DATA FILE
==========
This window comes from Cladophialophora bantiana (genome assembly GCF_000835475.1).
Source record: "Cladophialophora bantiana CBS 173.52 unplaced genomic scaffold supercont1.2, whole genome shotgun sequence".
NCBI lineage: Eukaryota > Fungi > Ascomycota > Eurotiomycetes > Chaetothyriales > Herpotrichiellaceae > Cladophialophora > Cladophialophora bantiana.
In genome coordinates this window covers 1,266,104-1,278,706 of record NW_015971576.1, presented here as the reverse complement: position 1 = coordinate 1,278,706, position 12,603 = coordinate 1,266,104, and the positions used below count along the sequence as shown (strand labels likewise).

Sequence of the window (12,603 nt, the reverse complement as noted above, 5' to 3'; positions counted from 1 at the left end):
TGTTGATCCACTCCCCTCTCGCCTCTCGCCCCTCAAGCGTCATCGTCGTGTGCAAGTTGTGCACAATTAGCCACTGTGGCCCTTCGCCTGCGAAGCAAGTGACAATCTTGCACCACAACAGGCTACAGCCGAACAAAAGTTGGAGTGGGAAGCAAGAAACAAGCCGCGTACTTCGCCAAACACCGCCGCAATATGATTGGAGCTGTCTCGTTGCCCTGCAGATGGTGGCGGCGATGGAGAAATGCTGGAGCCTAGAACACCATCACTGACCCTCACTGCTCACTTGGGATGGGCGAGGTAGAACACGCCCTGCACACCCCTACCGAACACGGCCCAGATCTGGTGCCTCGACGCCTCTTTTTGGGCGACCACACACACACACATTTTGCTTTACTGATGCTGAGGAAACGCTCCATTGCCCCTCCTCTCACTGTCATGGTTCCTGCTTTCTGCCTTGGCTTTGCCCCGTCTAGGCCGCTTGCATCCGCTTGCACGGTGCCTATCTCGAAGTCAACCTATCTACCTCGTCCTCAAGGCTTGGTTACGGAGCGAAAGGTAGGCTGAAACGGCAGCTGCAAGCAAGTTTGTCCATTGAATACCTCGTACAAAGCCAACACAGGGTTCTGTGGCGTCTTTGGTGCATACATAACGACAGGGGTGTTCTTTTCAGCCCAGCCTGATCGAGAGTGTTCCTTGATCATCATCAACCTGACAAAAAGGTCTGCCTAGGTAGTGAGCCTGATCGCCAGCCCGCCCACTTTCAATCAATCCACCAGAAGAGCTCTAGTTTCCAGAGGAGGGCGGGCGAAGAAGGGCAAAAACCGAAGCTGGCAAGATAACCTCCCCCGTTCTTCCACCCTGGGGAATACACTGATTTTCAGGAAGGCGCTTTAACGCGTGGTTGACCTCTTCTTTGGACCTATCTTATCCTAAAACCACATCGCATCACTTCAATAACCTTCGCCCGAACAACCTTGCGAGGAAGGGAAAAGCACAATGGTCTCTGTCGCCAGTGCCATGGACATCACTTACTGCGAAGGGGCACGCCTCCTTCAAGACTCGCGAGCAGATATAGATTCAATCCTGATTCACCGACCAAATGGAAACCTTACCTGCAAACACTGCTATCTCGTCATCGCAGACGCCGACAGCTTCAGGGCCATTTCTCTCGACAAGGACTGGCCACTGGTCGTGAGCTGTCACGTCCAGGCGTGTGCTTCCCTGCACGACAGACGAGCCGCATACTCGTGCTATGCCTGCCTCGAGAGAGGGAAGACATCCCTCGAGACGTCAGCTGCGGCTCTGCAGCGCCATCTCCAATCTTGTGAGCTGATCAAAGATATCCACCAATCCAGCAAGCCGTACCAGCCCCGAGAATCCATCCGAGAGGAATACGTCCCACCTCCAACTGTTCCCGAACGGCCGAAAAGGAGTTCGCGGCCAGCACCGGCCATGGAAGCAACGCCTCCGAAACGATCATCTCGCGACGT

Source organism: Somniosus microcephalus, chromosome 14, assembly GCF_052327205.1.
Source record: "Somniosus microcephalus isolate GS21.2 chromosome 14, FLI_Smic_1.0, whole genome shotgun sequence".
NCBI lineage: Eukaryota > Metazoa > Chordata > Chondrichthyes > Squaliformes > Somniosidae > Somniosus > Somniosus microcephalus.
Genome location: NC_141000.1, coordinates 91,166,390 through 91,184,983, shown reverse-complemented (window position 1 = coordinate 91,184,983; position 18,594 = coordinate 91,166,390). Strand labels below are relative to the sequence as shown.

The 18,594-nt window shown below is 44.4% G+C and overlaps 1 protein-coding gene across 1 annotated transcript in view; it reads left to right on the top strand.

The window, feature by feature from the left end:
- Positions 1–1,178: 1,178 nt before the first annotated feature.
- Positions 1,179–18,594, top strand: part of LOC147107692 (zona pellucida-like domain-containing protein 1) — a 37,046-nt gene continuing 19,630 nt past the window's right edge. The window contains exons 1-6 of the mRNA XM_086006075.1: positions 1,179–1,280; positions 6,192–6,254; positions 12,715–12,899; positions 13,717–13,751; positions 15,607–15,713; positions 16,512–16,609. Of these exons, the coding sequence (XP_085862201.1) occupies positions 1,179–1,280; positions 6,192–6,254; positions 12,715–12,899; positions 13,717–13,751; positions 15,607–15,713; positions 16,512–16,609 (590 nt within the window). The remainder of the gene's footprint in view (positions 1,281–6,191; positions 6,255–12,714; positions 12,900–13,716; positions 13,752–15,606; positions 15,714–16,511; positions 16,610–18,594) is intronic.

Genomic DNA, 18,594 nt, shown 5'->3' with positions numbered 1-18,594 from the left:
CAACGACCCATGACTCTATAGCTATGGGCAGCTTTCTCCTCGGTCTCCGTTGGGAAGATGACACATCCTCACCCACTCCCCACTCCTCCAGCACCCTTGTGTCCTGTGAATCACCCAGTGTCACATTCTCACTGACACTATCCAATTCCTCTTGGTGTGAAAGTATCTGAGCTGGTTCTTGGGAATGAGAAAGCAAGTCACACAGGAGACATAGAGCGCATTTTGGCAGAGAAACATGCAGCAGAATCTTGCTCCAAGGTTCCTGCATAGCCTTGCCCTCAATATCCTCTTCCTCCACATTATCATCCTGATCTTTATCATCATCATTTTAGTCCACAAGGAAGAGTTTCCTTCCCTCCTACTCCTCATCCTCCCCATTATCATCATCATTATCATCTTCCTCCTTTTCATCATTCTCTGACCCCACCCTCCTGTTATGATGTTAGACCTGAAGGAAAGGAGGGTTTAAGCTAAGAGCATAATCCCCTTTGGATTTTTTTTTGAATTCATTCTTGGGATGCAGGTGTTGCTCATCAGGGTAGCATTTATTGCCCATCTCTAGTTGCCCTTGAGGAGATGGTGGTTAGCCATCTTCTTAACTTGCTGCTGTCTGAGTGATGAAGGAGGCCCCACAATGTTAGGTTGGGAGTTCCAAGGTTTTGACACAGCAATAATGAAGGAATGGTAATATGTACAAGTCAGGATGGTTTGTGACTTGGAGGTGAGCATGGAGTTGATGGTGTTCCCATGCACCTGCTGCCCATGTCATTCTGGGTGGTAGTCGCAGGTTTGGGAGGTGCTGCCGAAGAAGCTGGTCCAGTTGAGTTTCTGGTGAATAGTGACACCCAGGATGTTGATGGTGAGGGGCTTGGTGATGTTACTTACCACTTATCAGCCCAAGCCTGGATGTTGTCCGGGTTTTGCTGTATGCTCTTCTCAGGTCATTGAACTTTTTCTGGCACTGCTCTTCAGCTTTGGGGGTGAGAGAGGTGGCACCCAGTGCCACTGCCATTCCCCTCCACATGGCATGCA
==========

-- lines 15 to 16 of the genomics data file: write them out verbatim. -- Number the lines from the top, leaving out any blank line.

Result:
Genomic DNA, 18,594 nt, shown 5'->3' with positions numbered 1-18,594 from the left:
CAACGACCCATGACTCTATAGCTATGGGCAGCTTTCTCCTCGGTCTCCGTTGGGAAGATGACACATCCTCACCCACTCCCCACTCCTCCAGCACCCTTGTGTCCTGTGAATCACCCAGTGTCACATTCTCACTGACACTATCCAATTCCTCTTGGTGTGAAAGTATCTGAGCTGGTTCTTGGGAATGAGAAAGCAAGTCACACAGGAGACATAGAGCGCATTTTGGCAGAGAAACATGCAGCAGAATCTTGCTCCAAGGTTCCTGCATAGCCTTGCCCTCAATATCCTCTTCCTCCACATTATCATCCTGATCTTTATCATCATCATTTTAGTCCACAAGGAAGAGTTTCCTTCCCTCCTACTCCTCATCCTCCCCATTATCATCATCATTATCATCTTCCTCCTTTTCATCATTCTCTGACCCCACCCTCCTGTTATGATGTTAGACCTGAAGGAAAGGAGGGTTTAAGCTAAGAGCATAATCCCCTTTGGATTTTTTTTTGAATTCATTCTTGGGATGCAGGTGTTGCTCATCAGGGTAGCATTTATTGCCCATCTCTAGTTGCCCTTGAGGAGATGGTGGTTAGCCATCTTCTTAACTTGCTGCTGTCTGAGTGATGAAGGAGGCCCCACAATGTTAGGTTGGGAGTTCCAAGGTTTTGACACAGCAATAATGAAGGAATGGTAATATGTACAAGTCAGGATGGTTTGTGACTTGGAGGTGAGCATGGAGTTGATGGTGTTCCCATGCACCTGCTGCCCATGTCATTCTGGGTGGTAGTCGCAGGTTTGGGAGGTGCTGCCGAAGAAGCTGGTCCAGTTGAGTTTCTGGTGAATAGTGACACCCAGGATGTTGATGGTGAGGGGCTTGGTGATGTTACTTACCACTTATCAGCCCAAGCCTGGATGTTGTCCGGGTTTTGCTGTATGCTCTTCTCAGGTCATTGAACTTTTTCTGGCACTGCTCTTCAGCTTTGGGGGTGAGAGAGGTGGCACCCAGTGCCACTGCCATTCCCCTCCACATGGCATGCA